BUSINESS

States That Voted For Trump Would Be Biggest Losers In NAFTA Pullout

The U.S. Chamber of Commerce is painting an ugly picture of what could happen if the trade deal ends.

11/17/2017 14:05 EST | Updated 11/17/2017 14:05 EST
U.S. President Donald Trump speaks in the Diplomatic Reception Room of the White House, in Washington, D.C., Wed. Nov. 15, 2017. A new projection from the biggest business lobby in the United States shows the 12 states that would likely feel the impact of NAFTA's cancellation the most also voted for Donald Trump.

MEXICO CITY — A new projection from the biggest business lobby in the United States shows the 12 states that would likely feel the impact of NAFTA's cancellation the most also voted for Donald Trump.

The U.S. Chamber of Commerce has stepped up its efforts to save the North American Free Trade Agreement amid threats of an American pullout.

The group's newest projection shows the states exporting the most to Canada and Mexico in total dollars, or as a percentage of their overall global exports.

Trump won all 12 states — Michigan, Wisconsin, North Dakota, Texas, Missouri, Ohio, Iowa, Indiana, Arizona, Nebraska, Pennsylvania and North Carolina — which delivered more than half his electoral college votes.

Watch: Canada won't be pushed into "bad" NAFTA deal, Trudeau says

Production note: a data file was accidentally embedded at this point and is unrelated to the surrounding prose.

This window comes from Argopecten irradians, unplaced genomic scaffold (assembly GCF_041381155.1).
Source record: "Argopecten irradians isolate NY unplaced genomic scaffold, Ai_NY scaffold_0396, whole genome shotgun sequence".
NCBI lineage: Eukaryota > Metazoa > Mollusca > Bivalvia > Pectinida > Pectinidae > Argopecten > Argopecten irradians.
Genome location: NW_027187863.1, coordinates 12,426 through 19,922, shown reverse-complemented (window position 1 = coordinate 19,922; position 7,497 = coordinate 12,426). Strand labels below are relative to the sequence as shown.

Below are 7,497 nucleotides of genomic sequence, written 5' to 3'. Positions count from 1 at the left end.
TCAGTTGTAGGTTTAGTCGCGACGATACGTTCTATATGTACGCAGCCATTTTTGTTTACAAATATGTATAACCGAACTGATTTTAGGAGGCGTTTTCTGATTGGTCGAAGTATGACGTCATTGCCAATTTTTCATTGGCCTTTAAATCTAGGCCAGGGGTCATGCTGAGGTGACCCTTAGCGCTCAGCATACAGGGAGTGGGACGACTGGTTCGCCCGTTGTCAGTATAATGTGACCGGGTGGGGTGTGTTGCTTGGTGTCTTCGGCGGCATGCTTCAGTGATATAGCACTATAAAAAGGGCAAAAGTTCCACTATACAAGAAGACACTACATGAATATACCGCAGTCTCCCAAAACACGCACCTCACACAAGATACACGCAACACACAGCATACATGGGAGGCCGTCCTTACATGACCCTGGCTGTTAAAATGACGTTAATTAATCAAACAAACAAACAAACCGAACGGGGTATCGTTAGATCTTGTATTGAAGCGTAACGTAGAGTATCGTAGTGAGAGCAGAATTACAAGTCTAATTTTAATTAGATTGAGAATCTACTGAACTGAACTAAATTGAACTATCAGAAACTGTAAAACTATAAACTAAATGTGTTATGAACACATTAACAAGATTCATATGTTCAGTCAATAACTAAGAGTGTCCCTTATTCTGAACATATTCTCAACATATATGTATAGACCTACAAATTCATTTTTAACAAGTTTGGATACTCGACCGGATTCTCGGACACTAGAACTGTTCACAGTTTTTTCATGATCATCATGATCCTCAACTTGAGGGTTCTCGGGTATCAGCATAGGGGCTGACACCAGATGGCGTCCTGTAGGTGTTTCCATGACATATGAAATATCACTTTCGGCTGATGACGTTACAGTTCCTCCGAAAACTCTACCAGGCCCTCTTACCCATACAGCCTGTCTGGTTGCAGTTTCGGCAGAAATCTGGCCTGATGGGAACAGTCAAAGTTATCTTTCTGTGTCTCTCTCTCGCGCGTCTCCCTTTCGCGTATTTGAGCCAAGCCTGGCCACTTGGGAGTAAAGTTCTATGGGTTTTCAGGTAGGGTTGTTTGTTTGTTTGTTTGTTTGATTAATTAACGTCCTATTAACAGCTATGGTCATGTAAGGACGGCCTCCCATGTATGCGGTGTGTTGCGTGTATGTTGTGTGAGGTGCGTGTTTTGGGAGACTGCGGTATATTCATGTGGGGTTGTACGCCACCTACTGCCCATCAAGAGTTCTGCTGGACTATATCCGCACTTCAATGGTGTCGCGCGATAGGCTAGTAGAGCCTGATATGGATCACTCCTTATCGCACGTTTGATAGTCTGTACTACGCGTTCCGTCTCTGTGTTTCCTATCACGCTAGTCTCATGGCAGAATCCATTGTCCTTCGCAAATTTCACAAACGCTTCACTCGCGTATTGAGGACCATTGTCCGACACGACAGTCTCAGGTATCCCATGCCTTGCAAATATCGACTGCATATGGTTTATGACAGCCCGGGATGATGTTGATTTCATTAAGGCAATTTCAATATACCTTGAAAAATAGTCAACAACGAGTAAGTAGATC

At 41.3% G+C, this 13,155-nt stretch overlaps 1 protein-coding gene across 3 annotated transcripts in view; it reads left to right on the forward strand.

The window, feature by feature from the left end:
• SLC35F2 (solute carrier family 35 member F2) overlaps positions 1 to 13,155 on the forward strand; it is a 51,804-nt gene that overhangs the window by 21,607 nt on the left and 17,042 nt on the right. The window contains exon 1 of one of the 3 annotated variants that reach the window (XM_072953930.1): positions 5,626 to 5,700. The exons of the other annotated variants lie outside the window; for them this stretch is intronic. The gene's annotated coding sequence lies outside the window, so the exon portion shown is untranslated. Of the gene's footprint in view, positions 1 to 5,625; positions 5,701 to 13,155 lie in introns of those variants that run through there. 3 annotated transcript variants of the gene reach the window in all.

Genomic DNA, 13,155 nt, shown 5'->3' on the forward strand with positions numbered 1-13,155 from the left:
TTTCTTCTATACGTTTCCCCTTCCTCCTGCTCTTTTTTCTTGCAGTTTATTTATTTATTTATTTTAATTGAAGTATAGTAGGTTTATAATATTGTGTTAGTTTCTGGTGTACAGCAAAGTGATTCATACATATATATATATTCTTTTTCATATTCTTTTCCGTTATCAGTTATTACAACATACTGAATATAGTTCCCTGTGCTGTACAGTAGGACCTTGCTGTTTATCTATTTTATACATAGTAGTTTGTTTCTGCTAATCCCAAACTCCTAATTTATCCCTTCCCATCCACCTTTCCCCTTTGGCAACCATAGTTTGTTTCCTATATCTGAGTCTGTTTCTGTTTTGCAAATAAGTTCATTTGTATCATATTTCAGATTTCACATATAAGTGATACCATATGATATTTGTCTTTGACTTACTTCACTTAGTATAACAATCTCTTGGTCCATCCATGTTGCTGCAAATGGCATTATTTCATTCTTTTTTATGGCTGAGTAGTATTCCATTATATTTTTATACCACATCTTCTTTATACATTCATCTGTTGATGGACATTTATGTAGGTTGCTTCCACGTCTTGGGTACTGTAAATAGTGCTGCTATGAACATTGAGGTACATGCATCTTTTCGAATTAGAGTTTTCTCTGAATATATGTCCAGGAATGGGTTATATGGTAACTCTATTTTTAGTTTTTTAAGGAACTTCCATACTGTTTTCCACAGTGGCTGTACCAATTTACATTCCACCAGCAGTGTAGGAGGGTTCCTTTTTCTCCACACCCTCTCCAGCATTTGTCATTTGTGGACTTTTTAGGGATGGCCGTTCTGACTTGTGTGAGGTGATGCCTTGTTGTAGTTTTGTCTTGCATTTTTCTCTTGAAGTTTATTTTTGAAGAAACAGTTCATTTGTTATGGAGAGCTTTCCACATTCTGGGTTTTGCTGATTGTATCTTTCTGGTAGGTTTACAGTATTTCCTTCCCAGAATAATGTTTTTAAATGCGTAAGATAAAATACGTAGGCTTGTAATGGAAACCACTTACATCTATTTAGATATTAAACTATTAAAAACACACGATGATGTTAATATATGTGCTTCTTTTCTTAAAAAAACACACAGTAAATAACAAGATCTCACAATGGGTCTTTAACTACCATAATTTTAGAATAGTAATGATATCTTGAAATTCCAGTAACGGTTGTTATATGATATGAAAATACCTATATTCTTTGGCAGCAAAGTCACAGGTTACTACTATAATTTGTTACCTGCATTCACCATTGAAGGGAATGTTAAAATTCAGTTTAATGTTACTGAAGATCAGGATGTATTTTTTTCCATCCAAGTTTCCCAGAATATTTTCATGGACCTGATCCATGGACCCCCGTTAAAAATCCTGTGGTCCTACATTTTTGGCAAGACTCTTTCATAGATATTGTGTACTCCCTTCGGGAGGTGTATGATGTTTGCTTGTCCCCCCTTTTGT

The current round of talks, underway in Mexico City, is expected to represent a calm between two storms. The countries have now made their demands on key issues, but are likely still months away from revealing their bottom lines.

Officials have played down expectations for this week's talks. The lead NAFTA ministers for the three countries aren't even attending the Mexico round, and Canadian officials suggest there won't likely be movement on the most controversial issues.

Canada and Mexico have suggested one potential area for compromise — the U.S. idea of regular reviews of the agreement — but don't want it to include a so-called termination clause. The Trump administration wants the agreement to lapse after five years unless all three countries agree to extend it.

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That's one of several U.S. demands that shocked observers — Canada, Mexico, numerous American lawmakers, and the business community. Several dozen U.S. lawmakers wrote to the administration this week expressing concern.

And the Chamber of Commerce has begun organizing regular NAFTA events in an effort to save the agreement. It released its projections in an op-ed today headlined, "Which States Would Be Hit Hardest by Withdrawing from NAFTA?"

"Imagine the scene: The U.S. unemployment rate is climbing. Crops in the heartland are rotting. Manufacturers are moving abroad. Consumer prices are rising," the piece begins.

"That's the picture painted."

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